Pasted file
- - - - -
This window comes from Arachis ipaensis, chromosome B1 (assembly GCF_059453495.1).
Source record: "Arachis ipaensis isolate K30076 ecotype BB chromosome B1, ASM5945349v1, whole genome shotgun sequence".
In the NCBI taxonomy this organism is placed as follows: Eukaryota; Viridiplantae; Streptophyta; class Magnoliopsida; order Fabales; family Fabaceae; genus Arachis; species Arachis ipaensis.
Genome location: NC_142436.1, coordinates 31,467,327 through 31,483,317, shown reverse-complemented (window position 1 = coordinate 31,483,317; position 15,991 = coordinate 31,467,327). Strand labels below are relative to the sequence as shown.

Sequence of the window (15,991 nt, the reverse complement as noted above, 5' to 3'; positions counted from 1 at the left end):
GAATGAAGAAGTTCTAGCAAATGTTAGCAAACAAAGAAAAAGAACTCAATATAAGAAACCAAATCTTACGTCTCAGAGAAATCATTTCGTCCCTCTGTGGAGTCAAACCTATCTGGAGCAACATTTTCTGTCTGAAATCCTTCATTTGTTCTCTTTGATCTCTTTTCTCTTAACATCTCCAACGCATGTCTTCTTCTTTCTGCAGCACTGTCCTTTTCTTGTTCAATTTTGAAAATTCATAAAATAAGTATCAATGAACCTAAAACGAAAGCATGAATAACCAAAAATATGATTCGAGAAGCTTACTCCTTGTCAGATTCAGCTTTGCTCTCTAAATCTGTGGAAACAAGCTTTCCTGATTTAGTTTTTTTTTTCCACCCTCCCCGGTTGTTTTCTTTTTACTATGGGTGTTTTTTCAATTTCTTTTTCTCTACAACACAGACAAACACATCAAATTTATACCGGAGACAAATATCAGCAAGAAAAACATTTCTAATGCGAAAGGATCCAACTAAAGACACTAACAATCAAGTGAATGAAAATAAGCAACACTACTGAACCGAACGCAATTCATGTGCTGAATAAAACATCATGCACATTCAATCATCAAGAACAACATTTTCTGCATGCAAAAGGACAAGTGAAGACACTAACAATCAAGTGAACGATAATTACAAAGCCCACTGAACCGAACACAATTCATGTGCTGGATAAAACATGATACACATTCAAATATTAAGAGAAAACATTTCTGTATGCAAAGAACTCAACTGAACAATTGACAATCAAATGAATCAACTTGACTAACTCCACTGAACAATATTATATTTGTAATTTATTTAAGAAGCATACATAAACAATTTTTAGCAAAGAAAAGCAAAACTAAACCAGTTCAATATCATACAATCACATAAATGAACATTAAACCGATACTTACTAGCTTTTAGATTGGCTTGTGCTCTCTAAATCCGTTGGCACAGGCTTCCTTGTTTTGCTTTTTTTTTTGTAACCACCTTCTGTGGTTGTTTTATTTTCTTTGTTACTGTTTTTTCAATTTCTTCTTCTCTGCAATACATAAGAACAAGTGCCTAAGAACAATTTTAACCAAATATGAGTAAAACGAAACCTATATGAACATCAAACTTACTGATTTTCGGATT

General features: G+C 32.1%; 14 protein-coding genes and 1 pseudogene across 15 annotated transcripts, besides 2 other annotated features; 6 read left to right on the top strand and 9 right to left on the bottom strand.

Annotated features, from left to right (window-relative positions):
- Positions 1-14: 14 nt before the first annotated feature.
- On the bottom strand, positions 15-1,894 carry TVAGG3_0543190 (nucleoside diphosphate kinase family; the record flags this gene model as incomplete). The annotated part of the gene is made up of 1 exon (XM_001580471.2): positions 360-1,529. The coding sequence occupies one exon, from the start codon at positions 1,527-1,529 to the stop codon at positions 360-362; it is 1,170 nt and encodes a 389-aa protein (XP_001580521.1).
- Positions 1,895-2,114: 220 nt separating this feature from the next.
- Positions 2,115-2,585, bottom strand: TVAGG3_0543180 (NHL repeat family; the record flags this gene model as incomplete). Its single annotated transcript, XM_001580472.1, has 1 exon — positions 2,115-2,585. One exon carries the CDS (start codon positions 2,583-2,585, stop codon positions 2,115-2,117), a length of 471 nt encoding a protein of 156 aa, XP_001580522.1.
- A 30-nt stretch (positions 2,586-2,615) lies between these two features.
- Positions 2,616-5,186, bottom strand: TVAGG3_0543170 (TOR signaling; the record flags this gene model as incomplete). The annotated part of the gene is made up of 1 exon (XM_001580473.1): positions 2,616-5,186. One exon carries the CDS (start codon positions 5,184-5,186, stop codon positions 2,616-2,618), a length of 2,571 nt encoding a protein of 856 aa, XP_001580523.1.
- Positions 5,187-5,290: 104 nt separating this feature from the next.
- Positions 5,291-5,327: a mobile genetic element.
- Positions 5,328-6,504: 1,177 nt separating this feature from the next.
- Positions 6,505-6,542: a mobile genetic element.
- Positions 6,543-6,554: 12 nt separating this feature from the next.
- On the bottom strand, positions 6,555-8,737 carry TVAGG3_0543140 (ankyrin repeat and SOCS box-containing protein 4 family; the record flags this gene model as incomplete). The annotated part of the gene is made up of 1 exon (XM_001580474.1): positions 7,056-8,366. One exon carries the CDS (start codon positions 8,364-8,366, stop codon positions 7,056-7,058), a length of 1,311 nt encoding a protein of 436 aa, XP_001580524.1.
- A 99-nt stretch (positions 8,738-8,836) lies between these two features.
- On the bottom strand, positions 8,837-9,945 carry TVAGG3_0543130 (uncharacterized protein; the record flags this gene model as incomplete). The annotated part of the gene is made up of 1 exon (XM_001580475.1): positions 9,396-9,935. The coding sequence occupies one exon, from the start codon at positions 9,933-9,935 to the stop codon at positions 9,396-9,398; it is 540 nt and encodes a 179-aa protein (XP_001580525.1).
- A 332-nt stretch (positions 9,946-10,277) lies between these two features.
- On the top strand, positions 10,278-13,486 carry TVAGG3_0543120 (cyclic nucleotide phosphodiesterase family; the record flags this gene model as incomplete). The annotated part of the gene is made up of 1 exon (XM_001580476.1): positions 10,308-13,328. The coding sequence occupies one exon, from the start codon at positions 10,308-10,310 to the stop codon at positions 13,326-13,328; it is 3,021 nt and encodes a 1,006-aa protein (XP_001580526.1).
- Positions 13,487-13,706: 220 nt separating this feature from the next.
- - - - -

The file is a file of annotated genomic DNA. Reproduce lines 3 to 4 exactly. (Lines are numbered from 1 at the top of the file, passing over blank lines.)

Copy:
In the NCBI taxonomy this organism is placed as follows: Eukaryota; Viridiplantae; Streptophyta; class Magnoliopsida; order Fabales; family Fabaceae; genus Arachis; species Arachis ipaensis.
Genome location: NC_142436.1, coordinates 31,467,327 through 31,483,317, shown reverse-complemented (window position 1 = coordinate 31,483,317; position 15,991 = coordinate 31,467,327). Strand labels below are relative to the sequence as shown.